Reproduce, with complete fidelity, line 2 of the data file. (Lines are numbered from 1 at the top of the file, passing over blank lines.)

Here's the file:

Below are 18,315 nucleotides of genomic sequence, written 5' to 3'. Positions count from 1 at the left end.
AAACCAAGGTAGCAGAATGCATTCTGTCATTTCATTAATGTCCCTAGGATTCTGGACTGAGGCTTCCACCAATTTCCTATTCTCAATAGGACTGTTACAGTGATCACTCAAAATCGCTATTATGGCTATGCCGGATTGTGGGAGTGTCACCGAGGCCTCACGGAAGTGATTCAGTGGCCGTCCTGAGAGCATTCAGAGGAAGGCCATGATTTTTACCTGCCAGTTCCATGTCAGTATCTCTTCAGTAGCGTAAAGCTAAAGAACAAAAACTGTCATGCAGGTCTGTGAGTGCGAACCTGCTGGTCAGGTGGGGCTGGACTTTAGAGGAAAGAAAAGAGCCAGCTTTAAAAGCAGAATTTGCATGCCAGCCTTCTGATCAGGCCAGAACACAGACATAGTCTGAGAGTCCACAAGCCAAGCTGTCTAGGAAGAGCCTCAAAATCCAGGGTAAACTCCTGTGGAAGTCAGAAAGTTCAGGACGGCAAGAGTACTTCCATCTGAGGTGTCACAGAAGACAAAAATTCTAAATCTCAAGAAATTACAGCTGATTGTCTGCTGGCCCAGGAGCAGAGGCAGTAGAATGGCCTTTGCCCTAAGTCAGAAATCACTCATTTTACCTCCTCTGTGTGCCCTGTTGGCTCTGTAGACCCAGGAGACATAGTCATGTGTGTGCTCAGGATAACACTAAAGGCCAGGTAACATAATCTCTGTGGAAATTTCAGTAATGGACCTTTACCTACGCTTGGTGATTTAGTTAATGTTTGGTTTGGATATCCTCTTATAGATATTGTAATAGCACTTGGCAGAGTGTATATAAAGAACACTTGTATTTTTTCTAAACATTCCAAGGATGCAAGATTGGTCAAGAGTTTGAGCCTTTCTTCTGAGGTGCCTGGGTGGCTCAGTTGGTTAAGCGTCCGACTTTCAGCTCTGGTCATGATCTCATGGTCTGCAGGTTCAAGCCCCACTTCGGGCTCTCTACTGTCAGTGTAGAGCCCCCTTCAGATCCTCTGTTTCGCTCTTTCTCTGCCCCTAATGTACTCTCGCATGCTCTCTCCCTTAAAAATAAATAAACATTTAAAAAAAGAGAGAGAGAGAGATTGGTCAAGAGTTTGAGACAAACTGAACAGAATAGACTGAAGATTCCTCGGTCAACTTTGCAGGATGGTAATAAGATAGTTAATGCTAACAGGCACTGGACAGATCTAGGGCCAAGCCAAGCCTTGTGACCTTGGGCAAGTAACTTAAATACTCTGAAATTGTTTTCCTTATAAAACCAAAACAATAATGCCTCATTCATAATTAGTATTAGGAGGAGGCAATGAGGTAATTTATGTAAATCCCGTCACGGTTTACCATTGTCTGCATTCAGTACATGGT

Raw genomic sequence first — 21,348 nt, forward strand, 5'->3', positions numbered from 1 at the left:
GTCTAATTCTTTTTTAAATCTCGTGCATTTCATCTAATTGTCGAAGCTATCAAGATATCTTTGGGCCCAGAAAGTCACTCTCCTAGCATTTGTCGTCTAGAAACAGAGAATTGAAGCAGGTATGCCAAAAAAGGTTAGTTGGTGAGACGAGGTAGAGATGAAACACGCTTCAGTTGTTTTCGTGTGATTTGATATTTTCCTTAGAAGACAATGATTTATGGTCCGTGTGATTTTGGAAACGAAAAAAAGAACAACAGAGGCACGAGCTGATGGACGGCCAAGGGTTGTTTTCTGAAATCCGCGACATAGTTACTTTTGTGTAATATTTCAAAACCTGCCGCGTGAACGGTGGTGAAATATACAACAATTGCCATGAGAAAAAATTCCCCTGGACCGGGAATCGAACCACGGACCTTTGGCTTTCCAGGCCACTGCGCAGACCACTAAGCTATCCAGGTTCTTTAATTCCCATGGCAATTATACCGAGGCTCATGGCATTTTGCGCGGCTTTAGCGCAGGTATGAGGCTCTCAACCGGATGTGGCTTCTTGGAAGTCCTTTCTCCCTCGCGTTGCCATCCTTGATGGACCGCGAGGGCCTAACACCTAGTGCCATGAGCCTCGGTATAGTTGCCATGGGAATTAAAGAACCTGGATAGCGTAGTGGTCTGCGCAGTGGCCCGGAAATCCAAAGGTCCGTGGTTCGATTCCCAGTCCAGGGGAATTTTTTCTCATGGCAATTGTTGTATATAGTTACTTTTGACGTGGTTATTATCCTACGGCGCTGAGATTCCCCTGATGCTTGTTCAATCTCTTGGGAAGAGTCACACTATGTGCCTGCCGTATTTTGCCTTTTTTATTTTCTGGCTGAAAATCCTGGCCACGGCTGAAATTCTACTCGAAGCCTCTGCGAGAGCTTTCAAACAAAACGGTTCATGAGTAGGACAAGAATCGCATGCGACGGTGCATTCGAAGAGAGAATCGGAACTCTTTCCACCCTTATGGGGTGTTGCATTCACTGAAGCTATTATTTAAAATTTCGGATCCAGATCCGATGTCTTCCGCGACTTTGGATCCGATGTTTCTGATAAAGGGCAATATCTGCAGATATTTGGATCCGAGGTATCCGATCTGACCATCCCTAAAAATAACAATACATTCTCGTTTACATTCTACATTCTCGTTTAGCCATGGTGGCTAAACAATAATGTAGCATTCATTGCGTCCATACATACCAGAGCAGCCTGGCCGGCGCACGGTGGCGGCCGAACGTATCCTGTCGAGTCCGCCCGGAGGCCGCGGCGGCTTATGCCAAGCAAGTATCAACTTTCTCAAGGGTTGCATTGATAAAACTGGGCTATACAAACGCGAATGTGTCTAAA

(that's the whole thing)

AAACCAAGGTAGCAGAATGCATTCTGTCATTTCATTAATGTCCCTAGGATTCTGGACTGAGGCTTCCACCAATTTCCTATTCTCAATAGGACTGTTACAGTGATCACTCAAAATCGCTATTATGGCTATGCCGGATTGTGGGAGTGTCACCGAGGCCTCACGGAAGTGATTCAGTGGCCGTCCTGAGAGCATTCAGAGGAAGGCCATGATTTTTACCTGCCAGTTCCATGTCAGTATCTCTTCAGTAGCGTAAAGCTAAAGAACAAAAACTGTCATGCAGGTCTGTGAGTGCGAACCTGCTGGTCAGGTGGGGCTGGACTTTAGAGGAAAGAAAAGAGCCAGCTTTAAAAGCAGAATTTGCATGCCAGCCTTCTGATCAGGCCAGAACACAGACATAGTCTGAGAGTCCACAAGCCAAGCTGTCTAGGAAGAGCCTCAAAATCCAGGGTAAACTCCTGTGGAAGTCAGAAAGTTCAGGACGGCAAGAGTACTTCCATCTGAGGTGTCACAGAAGACAAAAATTCTAAATCTCAAGAAATTACAGCTGATTGTCTGCTGGCCCAGGAGCAGAGGCAGTAGAATGGCCTTTGCCCTAAGTCAGAAATCACTCATTTTACCTCCTCTGTGTGCCCTGTTGGCTCTGTAGACCCAGGAGACATAGTCATGTGTGTGCTCAGGATAACACTAAAGGCCAGGTAACATAATCTCTGTGGAAATTTCAGTAATGGACCTTTACCTACGCTTGGTGATTTAGTTAATGTTTGGTTTGGATATCCTCTTATAGATATTGTAATAGCACTTGGCAGAGTGTATATAAAGAACACTTGTATTTTTTCTAAACATTCCAAGGATGCAAGATTGGTCAAGAGTTTGAGCCTTTCTTCTGAGGTGCCTGGGTGGCTCAGTTGGTTAAGCGTCCGACTTTCAGCTCTGGTCATGATCTCATGGTCTGCAGGTTCAAGCCCCACTTCGGGCTCTCTACTGTCAGTGTAGAGCCCCCTTCAGATCCTCTGTTTCGCTCTTTCTCTGCCCCTAATGTACTCTCGCATGCTCTCTCCCTTAAAAATAAATAAACATTTAAAAAAAGAGAGAGAGAGAGATTGGTCAAGAGTTTGAGACAAACTGAACAGAATAGACTGAAGATTCCTCGGTCAACTTTGCAGGATGGTAATAAGATAGTTAATGCTAACAGGCACTGGACAGATCTAGGGCCAAGCCAAGCCTTGTGACCTTGGGCAAGTAACTTAAATACTCTGAAATTGTTTTCCTTATAAAACCAAAACAATAATGCCTCATTCATAATTAGTATTAGGAGGAGGCAATGAGGTAATTTATGTAAATCCCGTCACGGTTTACCATTGTCTGCATTCAGTACATGGT